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After his death (Grandfather Karl Alfred von Hase), Hans von Hase (1873-1958), the elder brother of Bonhoeffer’s mother, officiated as family pastor as occasions like weddings and baptisms. The parsonages where he lived, first in Silesia and then in the eastern countryside of Brandenburg, the so-called Mark-Brandenburg, now part of Poland, made the church and its ministry come alive for young Dietrich. Because of the numerous cousins and its farm, the rural parsonage was a paradise for holidays during and after the First World War.

~ Eberhard Bethge, Dietrich Bonhoeffer: A Biography (Revised Edition); Chapter 1: Childhood and Youth: 1906-1923, 8.

Grandfather Karl Alfred von Hase died on New Year’s Day 1914. The Bonhoeffers no longer lived in Breslau, but the progressive stages of his cancer were not hidden from the grandchildren. The reports that their grandfather had continued his work until it was not longer possible left a last impression on them.

~ Eberhard Bethge, Dietrich Bonhoeffer: A Biography (Revised Edition); Chapter 1: Childhood and Youth: 1906-1923, 8.

Karl August von Hase (Dietrich Bonhoeffer’s grandfather) was interested in the early dialectical theologian Christoph Blumhardt and visited him at Bad Boll.

(Christoph Blumhardt)

Following the invasion of France in the years 1870-1871, he became a division chaplain in Hannover and, in 1876, was made senior military chaplain in Königsberg.

~ Eberhard Bethge, Dietrich Bonhoeffer: A Biography (Revised Edition); Chapter 1: Childhood and Youth: 1906-1923, 7.

The great-grandfather (Karl August von Hase) was a very successful theological teacher and writer; his books went through many edition. Hutterus Redivivus, a textbook on the history of dogma, was still a respected examination aid during Dietrich Bonhoeffer’s time as a student.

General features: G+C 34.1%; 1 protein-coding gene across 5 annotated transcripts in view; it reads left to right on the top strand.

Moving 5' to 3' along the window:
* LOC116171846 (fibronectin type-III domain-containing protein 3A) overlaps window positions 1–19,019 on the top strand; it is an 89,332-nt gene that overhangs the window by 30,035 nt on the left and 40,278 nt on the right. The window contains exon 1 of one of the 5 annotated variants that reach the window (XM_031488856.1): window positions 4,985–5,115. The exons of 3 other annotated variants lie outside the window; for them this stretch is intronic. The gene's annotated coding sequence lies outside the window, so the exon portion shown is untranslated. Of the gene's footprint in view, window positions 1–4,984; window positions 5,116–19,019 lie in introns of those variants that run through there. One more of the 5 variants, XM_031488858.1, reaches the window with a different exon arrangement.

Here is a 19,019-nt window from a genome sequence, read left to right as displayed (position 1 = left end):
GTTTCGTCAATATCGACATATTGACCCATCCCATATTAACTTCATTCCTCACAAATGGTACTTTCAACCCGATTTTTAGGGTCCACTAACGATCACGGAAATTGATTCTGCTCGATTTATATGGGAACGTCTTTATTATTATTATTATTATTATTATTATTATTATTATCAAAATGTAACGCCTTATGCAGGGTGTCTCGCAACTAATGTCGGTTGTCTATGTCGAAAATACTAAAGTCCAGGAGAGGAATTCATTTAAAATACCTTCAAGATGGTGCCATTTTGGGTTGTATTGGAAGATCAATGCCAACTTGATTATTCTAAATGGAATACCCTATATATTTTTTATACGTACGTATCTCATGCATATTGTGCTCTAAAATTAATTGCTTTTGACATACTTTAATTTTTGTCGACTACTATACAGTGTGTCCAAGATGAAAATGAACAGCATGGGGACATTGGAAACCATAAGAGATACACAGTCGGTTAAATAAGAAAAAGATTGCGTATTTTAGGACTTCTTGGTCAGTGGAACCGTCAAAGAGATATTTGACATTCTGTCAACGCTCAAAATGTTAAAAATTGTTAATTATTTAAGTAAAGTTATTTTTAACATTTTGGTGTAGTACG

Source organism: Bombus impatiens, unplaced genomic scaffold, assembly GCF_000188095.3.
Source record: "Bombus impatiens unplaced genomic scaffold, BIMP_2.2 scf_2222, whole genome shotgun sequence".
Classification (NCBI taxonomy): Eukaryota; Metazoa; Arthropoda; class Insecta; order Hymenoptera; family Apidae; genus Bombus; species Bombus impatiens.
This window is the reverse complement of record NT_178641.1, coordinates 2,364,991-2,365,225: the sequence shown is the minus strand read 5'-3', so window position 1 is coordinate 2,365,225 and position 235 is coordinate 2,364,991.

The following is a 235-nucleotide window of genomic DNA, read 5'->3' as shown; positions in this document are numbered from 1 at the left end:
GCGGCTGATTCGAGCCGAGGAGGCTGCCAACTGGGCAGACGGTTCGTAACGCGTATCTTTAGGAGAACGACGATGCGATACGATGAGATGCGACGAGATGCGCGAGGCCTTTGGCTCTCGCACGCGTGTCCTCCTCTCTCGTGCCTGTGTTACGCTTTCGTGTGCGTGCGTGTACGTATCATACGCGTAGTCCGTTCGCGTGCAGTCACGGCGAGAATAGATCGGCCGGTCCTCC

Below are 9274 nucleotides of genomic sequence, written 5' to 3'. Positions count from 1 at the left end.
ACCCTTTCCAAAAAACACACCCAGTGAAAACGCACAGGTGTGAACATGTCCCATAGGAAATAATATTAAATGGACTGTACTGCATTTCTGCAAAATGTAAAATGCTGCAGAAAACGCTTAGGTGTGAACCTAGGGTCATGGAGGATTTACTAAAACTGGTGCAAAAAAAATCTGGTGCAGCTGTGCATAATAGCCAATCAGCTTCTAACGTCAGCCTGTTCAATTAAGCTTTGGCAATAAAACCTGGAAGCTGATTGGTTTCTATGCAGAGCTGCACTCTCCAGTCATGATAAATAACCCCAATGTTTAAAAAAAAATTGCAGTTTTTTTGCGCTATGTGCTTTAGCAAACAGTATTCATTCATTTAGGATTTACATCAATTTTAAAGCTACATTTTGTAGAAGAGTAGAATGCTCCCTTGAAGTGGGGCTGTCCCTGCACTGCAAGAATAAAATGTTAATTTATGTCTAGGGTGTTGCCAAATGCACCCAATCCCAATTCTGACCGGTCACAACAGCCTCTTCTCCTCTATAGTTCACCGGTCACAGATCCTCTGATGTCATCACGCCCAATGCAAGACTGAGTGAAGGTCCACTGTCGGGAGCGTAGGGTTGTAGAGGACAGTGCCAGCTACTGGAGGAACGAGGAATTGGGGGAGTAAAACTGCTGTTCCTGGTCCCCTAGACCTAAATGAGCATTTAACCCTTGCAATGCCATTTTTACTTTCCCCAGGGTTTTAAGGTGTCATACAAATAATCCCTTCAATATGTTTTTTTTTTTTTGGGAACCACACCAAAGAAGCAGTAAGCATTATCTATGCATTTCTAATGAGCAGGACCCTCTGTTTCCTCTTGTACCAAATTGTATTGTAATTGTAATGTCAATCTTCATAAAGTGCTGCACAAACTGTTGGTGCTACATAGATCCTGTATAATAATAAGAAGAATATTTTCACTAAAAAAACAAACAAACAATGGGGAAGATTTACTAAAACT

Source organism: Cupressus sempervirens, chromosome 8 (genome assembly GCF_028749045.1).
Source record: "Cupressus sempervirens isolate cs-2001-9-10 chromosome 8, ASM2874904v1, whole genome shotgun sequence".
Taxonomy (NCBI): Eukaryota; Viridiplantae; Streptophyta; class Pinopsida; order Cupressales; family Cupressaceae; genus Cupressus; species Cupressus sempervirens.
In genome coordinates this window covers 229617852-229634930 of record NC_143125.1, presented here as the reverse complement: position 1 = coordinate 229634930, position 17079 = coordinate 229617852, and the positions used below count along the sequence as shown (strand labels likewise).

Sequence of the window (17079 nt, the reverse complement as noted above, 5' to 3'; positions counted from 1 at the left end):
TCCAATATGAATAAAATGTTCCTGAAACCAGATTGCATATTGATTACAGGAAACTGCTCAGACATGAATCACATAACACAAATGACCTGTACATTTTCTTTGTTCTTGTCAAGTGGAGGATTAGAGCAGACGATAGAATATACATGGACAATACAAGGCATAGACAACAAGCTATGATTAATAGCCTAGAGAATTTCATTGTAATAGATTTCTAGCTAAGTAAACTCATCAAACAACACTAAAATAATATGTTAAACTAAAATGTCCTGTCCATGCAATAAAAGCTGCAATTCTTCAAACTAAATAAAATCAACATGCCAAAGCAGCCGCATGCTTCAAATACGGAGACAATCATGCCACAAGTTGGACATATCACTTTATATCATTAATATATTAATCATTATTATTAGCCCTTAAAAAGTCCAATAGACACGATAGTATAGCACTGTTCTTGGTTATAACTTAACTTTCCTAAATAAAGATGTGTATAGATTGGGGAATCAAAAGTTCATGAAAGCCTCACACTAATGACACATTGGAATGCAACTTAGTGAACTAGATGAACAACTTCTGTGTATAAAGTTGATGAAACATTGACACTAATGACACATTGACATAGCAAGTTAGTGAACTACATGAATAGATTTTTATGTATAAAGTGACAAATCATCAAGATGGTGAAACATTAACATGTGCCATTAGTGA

~ Eberhard Bethge, Dietrich Bonhoeffer: A Biography (Revised Edition); Chapter 1: Childhood and Youth: 1906-1923, 6.

His grandfather (Karl Alfred von Hase) was devoted to cultivating the memory of his famous father, Karl August von Hase, professor of church and dogmatic history in Jena. The figure of this great ancestor influenced Dietrich, although he did not follow the same theological direction. At the same time, the story of his life fascinated Dietrich. 

~ Eberhard Bethge, Dietrich Bonhoeffer: A Biography (Revised Edition); Chapter 1: Childhood and Youth: 1906-1923, 5.

The social life in the Bonhoeffer home left its mark in the lively style to which Clara von Hase (Dietrich’s grandmother on his mother’s side) accustomed Dietrich’s mother. The Thuringian branch of the family was amazed at the staff of servants that was necessary when Clara and her daughters came to visit. Her children learned to enhance parties with effortless performances.

~ Eberhard Bethge, Dietrich Bonhoeffer: A Biography (Revised Edition); Chapter 1: Childhood and Youth: 1906-1923, 4. 

The twins Dietrich and Sabine were born on February 4, 1906, the sixth and seventh of eight children. Their parents, Karl Bonhoeffer, professor of psychiatry and neurology, and his wife Paula, nee von Hase, lived in Breslau at the time. The family roots, however, were not in Silesia, but in Swabia, Thuringia, and Prussia.

…Through this grandmother (Clara von Hase, nee Countess Kalckreuth), Bonhoeffer developed an early sense for music and the fine arts.

~ Eberhard Bethge, Dietrich Bonhoeffer: A Biography (Revised Edition); Chapter 1: Childhood and Youth: 1906-1923, 3. 

It was said that Bonhoeffer was a particularly intense child. He remained intense in the way he set about everything: reading, writing, making decisions, and giving the reasons for them, helping people or warning them. 

~ Eberhard Bethge, Dietrich Bonhoeffer: A Biography (Revised Edition); Portrait (1970), xviii

He liked talking to children and took them seriously. He would throw chocolates from his window to his nephews and nieces who were doing their schoolwork in the garden of the house next door!!

~ Eberhard Bethge, Dietrich Bonhoeffer: A Biography (Revised Edition); Portrait (1970), xviii

Dietrich Bonhoeffer (1906—1945)